I returned to work this morning after more than ten days of holiday. I didn’t mind coming back in to the quiet of my office. Late December is so busy that a day of office work felt like an opportunity to get a little rest.
My mind kept returning to my granddaughters, Sophia and Karina, and wondering how they were doing with back-to- school. I’d enjoyed spending more time with them over the holiday and some of their funny little ways kept popping into my mind.
And then I thought of one of our outings that wasn’t intended to be a “day of fun,” but will stay with me forever because of both tender and comic moments.
A few days before Christmas Aimee suggested we accompany my mom to the memorial park where my mom’s mother and step-father are interred. She also wondered if we might invite Sophia and Karina to accompany us.
When Aimee was Sophia’s age, 8 years old, she experienced the sudden death of a friend, thrusting her into immediate conversation about death and burial. But Sophia and Karina, thankfully, haven’t had any experience with death within the family or with any close family acquaintance.
Aimee explained to the girls why we would like to go to the cemetery and asked them if they would want to come with us. There was a little curiosity about what we were going to “do” once there. It was explained that we would take Christmas poinsettias and just spend a few minutes remembering our loved ones. Aimee had a very close relationship with her great-grandmother, much like Sophia and Karina have with theirs.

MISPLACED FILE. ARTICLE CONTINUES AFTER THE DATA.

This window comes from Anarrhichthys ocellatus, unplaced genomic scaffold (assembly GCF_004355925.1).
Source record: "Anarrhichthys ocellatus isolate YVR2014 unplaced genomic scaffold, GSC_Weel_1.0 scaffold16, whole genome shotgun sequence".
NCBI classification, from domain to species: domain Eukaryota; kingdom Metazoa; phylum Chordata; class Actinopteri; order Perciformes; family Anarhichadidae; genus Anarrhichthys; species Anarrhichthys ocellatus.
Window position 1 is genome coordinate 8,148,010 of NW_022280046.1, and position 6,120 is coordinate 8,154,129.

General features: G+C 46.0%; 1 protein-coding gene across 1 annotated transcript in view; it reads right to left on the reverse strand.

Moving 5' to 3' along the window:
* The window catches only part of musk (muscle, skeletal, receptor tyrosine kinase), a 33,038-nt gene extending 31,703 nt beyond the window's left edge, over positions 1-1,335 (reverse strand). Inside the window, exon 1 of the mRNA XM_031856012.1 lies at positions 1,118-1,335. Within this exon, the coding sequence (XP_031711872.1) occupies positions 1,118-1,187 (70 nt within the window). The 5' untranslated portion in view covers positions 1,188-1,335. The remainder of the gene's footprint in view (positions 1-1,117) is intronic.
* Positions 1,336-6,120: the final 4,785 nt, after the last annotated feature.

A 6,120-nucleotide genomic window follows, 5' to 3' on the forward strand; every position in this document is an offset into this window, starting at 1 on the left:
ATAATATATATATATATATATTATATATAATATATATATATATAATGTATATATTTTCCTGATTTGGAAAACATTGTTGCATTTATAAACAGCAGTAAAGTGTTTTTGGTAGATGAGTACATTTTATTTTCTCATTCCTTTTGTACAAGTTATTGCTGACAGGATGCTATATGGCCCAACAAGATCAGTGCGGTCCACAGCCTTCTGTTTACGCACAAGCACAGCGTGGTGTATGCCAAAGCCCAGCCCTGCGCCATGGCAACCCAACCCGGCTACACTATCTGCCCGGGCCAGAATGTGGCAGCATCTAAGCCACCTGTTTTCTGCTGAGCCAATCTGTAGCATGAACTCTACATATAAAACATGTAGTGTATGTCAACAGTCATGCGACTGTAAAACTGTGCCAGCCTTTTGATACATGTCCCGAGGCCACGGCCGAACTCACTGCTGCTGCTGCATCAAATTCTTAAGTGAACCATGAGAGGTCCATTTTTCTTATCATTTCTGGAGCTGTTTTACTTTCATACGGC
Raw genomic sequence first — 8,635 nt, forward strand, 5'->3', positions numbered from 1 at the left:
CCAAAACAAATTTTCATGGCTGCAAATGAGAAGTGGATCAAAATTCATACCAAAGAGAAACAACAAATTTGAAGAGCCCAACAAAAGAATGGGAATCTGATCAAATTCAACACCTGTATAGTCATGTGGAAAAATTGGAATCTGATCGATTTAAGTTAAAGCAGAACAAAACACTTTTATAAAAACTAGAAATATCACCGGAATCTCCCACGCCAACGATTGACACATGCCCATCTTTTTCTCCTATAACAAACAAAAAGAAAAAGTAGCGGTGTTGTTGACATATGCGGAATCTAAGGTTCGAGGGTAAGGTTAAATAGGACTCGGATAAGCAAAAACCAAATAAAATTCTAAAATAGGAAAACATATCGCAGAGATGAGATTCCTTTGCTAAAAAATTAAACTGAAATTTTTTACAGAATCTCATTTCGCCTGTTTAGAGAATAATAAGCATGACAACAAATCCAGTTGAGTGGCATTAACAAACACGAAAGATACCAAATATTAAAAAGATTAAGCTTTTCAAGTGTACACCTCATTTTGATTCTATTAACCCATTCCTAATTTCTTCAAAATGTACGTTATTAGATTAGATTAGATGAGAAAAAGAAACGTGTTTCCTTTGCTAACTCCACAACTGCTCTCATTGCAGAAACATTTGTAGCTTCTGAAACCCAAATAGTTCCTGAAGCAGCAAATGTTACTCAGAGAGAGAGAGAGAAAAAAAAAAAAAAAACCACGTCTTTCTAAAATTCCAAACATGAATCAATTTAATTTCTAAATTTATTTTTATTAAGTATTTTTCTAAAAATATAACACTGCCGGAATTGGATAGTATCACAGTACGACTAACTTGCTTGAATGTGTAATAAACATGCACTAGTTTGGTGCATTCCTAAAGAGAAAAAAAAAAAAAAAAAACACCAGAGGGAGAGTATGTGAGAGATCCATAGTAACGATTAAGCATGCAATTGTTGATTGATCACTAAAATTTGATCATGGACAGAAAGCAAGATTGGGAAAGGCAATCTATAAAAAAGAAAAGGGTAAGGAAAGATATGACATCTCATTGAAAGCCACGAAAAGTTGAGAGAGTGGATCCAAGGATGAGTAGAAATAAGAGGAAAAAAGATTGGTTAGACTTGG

They seemed to understand this, although Karina was very quiet, which is not her natural state.
But a quick story about Sophia.
She puts a lot of effort into making it very clear that she’s the older sister. She does her best to hide her fears and concerns and isn’t always ready to talk about what those fears might be. Recently she turned all her American Girl doll heads in the direction opposite her bed so that their eyes aren’t looking at her while she sleeps–No, she’s never seen an episode of the Twilight Zone.
I wasn’t at all surprised when she quietly voiced a concern about “walking on bones.” I can almost anticipate how her imagination runs.
So on the Saturday before Christmas we packed the car with the five of us, four generations, with no plan except to pay a few moments of respect and remembrance with two beautiful poinsettias left for decoration.
As we drove into Rose Hills Memorial Park we received quite a surprise.
The photos aren’t too exciting, but seeing dozens of beautiful deer was very exciting. I wasn’t able to get a photo of the one lone buck with the gorgeous antlers, but Karina was immediately thrilled and excited to see “reindeer.”
My mom and the girls got out of the car ahead of me and began to walk up the slight hill and away from the car.
Aimee went to the back of the car to retrieve the poinsettias.
I stepped out of the car, took one step, and FELL in a hole! Within 10 seconds of leaving the car, I was DOWN!
Why am I always the one to find the hole?
And why does my family think this is just hysterical?
I looked up from my now seated position and Aimee is doubled over in laughter to the point of tears. Then I can hear laughter from two little girls. I don’t think my mother was laughing, to be fair to her.
Of course I’m not hurt, and it is pretty preposterous when you consider I’d only taken one step out of the car. I was laughing too, and hoped only the deer had witnessed my acrobatics.
By now, the girls are comfortable. The unexpected beauty of the deer had created a gentle transition.
And Nan provided the comic relief…AGAIN!
Just yesterday I was with the girls, and as we got out of the car, Karina quickly noted a very large depression in the sidewalk. She didn’t think twice before calling out, “Nan! Look out! There’s a big hole!”
Yep! When we think of our loved ones we remember so many things. Hopefully our memories are warm and can make us smile.
I already know what my granddaughters are going to remember about me!
“Nan! Look out for that hole!”